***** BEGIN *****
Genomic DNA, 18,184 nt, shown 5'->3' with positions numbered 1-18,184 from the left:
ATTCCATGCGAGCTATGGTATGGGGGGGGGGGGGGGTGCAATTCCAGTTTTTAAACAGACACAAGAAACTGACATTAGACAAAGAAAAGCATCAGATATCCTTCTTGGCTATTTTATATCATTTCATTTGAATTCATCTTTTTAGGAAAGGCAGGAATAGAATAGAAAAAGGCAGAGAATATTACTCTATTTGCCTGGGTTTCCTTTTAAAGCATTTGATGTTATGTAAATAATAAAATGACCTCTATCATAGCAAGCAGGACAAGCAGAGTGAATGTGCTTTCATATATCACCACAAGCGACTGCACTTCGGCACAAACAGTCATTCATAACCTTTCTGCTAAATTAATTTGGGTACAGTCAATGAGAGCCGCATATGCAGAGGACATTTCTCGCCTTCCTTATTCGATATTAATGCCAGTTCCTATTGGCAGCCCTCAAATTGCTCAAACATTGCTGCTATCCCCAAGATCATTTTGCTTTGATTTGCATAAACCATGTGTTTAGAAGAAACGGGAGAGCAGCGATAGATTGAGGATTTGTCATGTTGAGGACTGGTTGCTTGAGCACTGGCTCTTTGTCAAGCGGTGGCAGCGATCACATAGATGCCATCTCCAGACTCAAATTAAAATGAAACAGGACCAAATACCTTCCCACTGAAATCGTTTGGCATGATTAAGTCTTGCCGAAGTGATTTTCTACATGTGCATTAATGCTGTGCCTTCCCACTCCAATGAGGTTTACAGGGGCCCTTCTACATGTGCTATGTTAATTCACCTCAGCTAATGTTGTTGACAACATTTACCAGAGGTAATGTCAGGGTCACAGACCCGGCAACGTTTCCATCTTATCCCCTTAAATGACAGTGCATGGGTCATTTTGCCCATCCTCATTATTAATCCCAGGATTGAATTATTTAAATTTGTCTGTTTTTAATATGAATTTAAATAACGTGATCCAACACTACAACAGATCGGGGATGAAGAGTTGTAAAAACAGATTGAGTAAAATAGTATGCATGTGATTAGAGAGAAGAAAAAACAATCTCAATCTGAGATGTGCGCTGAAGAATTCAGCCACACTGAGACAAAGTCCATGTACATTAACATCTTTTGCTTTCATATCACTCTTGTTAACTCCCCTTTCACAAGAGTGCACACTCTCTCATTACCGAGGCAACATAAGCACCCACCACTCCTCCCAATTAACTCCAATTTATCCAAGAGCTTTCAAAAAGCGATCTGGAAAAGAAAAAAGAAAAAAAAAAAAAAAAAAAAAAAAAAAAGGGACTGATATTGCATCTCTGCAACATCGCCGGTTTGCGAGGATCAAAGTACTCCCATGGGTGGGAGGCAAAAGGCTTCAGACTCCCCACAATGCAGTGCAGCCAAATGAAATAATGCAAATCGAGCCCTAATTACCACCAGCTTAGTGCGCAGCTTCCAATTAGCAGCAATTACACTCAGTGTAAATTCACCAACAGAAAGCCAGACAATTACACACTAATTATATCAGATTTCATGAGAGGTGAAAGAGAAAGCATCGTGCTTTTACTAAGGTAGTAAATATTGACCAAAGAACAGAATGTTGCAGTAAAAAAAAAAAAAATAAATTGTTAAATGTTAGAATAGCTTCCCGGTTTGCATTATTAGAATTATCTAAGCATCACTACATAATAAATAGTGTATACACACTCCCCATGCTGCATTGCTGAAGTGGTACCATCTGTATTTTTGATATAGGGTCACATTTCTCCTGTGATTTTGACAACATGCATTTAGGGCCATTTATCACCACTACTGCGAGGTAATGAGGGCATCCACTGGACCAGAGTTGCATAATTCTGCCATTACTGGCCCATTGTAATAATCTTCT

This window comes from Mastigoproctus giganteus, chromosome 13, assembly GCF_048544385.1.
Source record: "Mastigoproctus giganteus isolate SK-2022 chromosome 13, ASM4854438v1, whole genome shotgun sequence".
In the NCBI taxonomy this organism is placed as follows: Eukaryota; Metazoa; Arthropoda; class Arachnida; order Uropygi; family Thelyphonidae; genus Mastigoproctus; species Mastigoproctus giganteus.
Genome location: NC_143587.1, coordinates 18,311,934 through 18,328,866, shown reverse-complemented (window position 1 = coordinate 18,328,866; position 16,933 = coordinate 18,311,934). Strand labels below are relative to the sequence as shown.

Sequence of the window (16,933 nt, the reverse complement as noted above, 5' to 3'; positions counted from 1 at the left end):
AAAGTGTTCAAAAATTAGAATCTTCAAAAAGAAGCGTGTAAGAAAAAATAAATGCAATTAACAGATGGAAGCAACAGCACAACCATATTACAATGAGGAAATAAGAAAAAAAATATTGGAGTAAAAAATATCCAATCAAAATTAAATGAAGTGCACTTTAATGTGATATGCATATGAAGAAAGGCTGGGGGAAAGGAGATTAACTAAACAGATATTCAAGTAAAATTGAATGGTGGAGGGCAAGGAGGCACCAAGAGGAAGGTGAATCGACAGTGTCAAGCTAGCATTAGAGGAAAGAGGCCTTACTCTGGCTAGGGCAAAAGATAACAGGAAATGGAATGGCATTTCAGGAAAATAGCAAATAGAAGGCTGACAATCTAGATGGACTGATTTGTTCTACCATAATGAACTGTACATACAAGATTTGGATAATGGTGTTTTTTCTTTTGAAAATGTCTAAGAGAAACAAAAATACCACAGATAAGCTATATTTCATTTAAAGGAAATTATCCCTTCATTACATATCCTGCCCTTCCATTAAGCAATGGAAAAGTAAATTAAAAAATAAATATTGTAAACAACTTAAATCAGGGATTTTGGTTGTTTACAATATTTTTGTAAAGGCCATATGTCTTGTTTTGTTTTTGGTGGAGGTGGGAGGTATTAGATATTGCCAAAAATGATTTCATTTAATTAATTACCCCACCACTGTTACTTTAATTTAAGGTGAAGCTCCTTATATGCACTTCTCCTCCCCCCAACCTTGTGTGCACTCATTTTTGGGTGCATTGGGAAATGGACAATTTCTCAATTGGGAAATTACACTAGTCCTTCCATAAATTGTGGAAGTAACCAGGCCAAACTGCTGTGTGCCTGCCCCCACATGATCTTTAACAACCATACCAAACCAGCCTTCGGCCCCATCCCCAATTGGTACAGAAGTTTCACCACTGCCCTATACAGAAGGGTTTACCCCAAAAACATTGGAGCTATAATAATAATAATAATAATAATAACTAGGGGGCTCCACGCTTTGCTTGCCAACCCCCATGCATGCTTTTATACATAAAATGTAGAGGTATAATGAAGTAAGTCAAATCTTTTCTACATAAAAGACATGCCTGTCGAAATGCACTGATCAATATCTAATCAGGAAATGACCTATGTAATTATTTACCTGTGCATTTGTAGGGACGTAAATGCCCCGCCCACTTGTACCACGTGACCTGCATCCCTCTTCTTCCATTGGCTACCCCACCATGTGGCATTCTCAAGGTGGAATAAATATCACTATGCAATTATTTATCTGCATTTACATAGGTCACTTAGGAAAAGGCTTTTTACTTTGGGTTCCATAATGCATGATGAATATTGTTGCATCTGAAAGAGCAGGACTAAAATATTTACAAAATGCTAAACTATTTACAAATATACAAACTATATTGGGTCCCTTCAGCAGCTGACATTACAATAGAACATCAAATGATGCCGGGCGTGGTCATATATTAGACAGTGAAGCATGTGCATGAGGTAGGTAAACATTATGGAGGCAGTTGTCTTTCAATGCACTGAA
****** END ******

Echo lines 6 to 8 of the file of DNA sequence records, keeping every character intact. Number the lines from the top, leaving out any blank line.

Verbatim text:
Genome location: NC_143587.1, coordinates 18,311,934 through 18,328,866, shown reverse-complemented (window position 1 = coordinate 18,328,866; position 16,933 = coordinate 18,311,934). Strand labels below are relative to the sequence as shown.

Sequence of the window (16,933 nt, the reverse complement as noted above, 5' to 3'; positions counted from 1 at the left end):
AAAGTGTTCAAAAATTAGAATCTTCAAAAAGAAGCGTGTAAGAAAAAATAAATGCAATTAACAGATGGAAGCAACAGCACAACCATATTACAATGAGGAAATAAGAAAAAAAATATTGGAGTAAAAAATATCCAATCAAAATTAAATGAAGTGCACTTTAATGTGATATGCATATGAAGAAAGGCTGGGGGAAAGGAGATTAACTAAACAGATATTCAAGTAAAATTGAATGGTGGAGGGCAAGGAGGCACCAAGAGGAAGGTGAATCGACAGTGTCAAGCTAGCATTAGAGGAAAGAGGCCTTACTCTGGCTAGGGCAAAAGATAACAGGAAATGGAATGGCATTTCAGGAAAATAGCAAATAGAAGGCTGACAATCTAGATGGACTGATTTGTTCTACCATAATGAACTGTACATACAAGATTTGGATAATGGTGTTTTTTCTTTTGAAAATGTCTAAGAGAAACAAAAATACCACAGATAAGCTATATTTCATTTAAAGGAAATTATCCCTTCATTACATATCCTGCCCTTCCATTAAGCAATGGAAAAGTAAATTAAAAAATAAATATTGTAAACAACTTAAATCAGGGATTTTGGTTGTTTACAATATTTTTGTAAAGGCCATATGTCTTGTTTTGTTTTTGGTGGAGGTGGGAGGTATTAGATATTGCCAAAAATGATTTCATTTAATTAATTACCCCACCACTGTTACTTTAATTTAAGGTGAAGCTCCTTATATGCACTTCTCCTCCCCCCAACCTTGTGTGCACTCATTTTTGGGTGCATTGGGAAATGGACAATTTCTCAATTGGGAAATTACACTAGTCCTTCCATAAATTGTGGAAGTAACCAGGCCAAACTGCTGTGTGCCTGCCCCCACATGATCTTTAACAACCATACCAAACCAGCCTTCGGCCCCATCCCCAATTGGTACAGAAGTTTCACCACTGCCCTATACAGAAGGGTTTACCCCAAAAACATTGGAGCTATAATAATAATAATAATAATAATAACTAGGGGGCTCCACGCTTTGCTTGCCAACCCCCATGCATGCTTTTATACATAAAATGTAGAGGTATAATGAAGTAAGTCAAATCTTTTCTACATAAAAGACATGCCTGTCGAAATGCACTGATCAATATCTAATCAGGAAATGACCTATGTAATTATTTACCTGTGCATTTGTAGGGACGTAAATGCCCCGCCCACTTGTACCACGTGACCTGCATCCCTCTTCTTCCATTGGCTACCCCACCATGTGGCATTCTCAAGGTGGAATAAATATCACTATGCAATTATTTATCTGCATTTACATAGGTCACTTAGGAAAAGGCTTTTTACTTTGGGTTCCATAATGCATGATGAATATTGTTGCATCTGAAAGAGCAGGACTAAAATATTTACAAAATGCTAAACTATTTACAAATATACAAACTATATTGGGTCCCTTCAGCAGCTGACATTACAATAGAACATCAAATGATGCCGGGCGTGGTCATATATTAGACAGTGAAGCATGTGCATGAGGTAGGTAAACATTATGGAGGCAGTTGTCTTTCAATGCACTGAA